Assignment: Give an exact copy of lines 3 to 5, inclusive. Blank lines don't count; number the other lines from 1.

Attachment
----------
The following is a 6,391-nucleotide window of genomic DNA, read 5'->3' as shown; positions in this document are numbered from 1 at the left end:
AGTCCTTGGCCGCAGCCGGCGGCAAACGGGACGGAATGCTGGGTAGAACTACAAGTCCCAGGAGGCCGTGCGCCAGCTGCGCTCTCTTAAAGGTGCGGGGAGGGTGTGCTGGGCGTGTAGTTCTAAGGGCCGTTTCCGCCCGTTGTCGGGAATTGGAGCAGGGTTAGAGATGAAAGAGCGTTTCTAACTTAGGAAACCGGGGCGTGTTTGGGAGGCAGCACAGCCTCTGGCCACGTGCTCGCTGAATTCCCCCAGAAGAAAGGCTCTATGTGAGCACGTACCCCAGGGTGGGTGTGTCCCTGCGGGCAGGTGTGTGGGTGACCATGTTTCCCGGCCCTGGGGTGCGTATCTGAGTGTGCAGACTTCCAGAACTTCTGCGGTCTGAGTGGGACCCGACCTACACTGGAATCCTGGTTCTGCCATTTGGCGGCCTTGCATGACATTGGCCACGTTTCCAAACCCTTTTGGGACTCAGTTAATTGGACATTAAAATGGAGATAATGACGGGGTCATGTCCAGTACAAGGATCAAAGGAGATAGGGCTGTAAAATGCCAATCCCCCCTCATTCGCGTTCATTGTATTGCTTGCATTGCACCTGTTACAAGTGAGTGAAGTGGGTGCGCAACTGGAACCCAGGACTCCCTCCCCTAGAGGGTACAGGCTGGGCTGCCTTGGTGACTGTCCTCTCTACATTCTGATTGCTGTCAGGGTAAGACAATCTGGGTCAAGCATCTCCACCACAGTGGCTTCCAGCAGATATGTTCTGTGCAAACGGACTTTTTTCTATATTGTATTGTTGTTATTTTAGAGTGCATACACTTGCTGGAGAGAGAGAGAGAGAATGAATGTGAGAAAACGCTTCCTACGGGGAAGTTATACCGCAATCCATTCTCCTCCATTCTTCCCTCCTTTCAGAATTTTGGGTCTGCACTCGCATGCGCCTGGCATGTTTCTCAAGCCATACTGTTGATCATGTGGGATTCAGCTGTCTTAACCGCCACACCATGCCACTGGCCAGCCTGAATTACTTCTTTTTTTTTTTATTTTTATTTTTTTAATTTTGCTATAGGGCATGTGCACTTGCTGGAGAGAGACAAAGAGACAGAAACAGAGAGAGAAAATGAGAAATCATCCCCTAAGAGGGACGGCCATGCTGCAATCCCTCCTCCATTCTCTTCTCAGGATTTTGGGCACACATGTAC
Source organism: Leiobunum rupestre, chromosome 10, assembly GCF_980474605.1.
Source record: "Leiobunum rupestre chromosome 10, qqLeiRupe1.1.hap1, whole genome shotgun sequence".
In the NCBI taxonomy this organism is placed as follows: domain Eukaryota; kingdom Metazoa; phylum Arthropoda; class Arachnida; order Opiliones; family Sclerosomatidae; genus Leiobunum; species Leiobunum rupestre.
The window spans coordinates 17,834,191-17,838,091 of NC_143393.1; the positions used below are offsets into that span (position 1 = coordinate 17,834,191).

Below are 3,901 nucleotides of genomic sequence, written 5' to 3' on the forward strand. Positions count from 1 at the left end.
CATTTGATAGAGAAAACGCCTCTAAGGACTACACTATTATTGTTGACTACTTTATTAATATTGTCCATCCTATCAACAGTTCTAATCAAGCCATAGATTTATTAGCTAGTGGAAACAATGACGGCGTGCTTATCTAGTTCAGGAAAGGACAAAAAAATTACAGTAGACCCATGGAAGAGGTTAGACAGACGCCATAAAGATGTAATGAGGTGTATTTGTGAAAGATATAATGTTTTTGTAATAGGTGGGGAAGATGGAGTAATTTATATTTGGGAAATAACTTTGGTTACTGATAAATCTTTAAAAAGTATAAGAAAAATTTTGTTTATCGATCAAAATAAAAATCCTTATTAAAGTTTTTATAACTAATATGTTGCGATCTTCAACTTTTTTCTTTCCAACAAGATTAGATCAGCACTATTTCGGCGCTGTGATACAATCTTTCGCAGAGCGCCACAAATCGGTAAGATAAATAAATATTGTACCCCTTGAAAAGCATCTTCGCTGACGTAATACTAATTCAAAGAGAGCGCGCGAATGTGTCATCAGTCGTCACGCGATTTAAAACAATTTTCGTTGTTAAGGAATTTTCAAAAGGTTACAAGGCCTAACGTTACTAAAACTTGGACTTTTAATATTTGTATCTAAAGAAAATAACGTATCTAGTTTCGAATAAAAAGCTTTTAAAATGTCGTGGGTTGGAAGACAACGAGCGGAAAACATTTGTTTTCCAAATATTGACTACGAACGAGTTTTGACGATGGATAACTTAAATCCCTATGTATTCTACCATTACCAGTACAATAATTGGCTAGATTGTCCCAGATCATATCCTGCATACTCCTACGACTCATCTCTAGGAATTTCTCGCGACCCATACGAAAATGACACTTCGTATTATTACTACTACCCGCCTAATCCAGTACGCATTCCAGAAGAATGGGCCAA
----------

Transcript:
Source organism: Leiobunum rupestre, chromosome 10, assembly GCF_980474605.1.
Source record: "Leiobunum rupestre chromosome 10, qqLeiRupe1.1.hap1, whole genome shotgun sequence".
In the NCBI taxonomy this organism is placed as follows: domain Eukaryota; kingdom Metazoa; phylum Arthropoda; class Arachnida; order Opiliones; family Sclerosomatidae; genus Leiobunum; species Leiobunum rupestre.